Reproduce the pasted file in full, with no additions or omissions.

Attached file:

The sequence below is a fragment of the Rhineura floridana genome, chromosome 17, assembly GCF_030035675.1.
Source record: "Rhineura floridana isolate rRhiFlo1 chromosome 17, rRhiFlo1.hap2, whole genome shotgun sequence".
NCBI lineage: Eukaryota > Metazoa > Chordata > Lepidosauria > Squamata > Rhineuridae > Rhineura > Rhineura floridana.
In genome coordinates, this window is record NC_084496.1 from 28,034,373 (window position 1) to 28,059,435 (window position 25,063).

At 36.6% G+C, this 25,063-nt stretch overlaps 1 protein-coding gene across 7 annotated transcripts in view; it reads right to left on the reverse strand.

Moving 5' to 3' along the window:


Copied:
The sequence below is a fragment of the Rhineura floridana genome, chromosome 17, assembly GCF_030035675.1.
Source record: "Rhineura floridana isolate rRhiFlo1 chromosome 17, rRhiFlo1.hap2, whole genome shotgun sequence".
NCBI lineage: Eukaryota > Metazoa > Chordata > Lepidosauria > Squamata > Rhineuridae > Rhineura > Rhineura floridana.
In genome coordinates, this window is record NC_084496.1 from 28,034,373 (window position 1) to 28,059,435 (window position 25,063).

At 36.6% G+C, this 25,063-nt stretch overlaps 1 protein-coding gene across 7 annotated transcripts in view; it reads right to left on the reverse strand.

Moving 5' to 3' along the window: